WASHINGTON — President-elect Joe Biden will appoint lawyer David Cohen as deputy director of the CIA, a transition team official told NBC News.
It's a job Cohen held for two years in the Obama administration and one he will he able to assume Wednesday, because it doesn't require Senate confirmation.
The choice may signal that Biden wants the perspective of someone who isn't a career CIA official. Cohen was a top national security official at the Treasury Department before he joined the spy agency in 2015, and before that he was a lawyer in private practice for two decades.
After he left the CIA in 2017, Cohen rejoined his law firm, WilmerHale — the firm that employs former FBI director and special counsel Robert Mueller — and he spent time as an NBC News national security contributor.
Biden this week named a career diplomat, William Burns, to be the CIA director, a pick that drew wide praise. The appointment requires Senate confirmation.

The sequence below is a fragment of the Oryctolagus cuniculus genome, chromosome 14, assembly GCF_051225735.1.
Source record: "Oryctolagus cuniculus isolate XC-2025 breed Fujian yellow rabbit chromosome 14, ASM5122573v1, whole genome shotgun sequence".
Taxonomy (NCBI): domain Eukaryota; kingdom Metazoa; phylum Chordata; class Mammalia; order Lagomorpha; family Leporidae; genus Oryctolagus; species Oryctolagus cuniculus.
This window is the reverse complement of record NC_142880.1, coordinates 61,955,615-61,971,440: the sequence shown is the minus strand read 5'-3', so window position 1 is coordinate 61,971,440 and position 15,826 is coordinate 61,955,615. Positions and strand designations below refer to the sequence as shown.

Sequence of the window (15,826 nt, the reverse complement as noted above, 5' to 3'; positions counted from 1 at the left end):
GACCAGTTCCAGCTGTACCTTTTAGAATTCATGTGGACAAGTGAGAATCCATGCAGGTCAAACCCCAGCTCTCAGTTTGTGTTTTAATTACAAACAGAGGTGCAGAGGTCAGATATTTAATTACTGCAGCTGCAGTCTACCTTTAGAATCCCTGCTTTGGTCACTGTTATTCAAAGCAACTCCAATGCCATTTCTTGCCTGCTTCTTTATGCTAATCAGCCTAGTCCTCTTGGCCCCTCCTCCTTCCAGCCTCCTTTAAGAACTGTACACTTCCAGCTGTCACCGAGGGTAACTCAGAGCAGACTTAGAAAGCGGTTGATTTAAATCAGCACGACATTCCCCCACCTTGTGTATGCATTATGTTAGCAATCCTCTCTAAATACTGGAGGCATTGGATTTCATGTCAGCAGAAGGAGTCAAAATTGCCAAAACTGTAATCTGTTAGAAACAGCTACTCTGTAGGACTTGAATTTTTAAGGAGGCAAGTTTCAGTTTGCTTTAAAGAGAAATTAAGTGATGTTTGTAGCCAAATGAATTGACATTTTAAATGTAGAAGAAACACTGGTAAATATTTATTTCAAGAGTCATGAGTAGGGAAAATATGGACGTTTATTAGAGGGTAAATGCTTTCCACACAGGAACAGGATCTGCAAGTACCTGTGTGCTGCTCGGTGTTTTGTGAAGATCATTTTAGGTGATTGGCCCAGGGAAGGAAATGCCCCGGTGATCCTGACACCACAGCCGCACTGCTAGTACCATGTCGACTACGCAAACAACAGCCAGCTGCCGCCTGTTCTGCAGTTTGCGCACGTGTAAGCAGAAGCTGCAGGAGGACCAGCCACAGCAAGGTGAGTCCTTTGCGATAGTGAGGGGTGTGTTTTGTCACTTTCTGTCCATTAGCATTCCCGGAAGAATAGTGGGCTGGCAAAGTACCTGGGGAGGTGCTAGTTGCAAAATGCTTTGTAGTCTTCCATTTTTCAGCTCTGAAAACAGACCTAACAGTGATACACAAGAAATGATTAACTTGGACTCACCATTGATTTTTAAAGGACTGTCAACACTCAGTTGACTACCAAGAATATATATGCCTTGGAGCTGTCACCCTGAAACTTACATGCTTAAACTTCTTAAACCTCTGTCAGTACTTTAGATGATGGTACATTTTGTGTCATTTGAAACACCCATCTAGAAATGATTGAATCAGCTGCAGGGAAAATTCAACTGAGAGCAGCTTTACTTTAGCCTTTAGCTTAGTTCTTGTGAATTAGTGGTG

Biden's pick for director of national intelligence, Avril Haines, was deputy CIA director from 2013 to 2015. Like Cohen, Haines was new to the intelligence community when she joined the CIA as deputy director.
Biden's decision to appoint Cohen after having named Burns, who would be the first career diplomat to run the CIA, is likely to ruffle a few feathers at the spy agency, CIA veterans said, because usually one of the people in those jobs has long experience at the CIA.
"Not a lot of success when both the director and the deputy are from outside," an agency veteran said.
John Brennan, who was CIA director when Cohen was deputy, said he didn't share the concern.
"During his two years as deputy director, David embraced CIA's mission and became intimately familiar with its capabilities, authorities, and global activities," Brennan said. "He is widely respected within agency ranks, and he and Bill Burns will make an outstanding leadership team."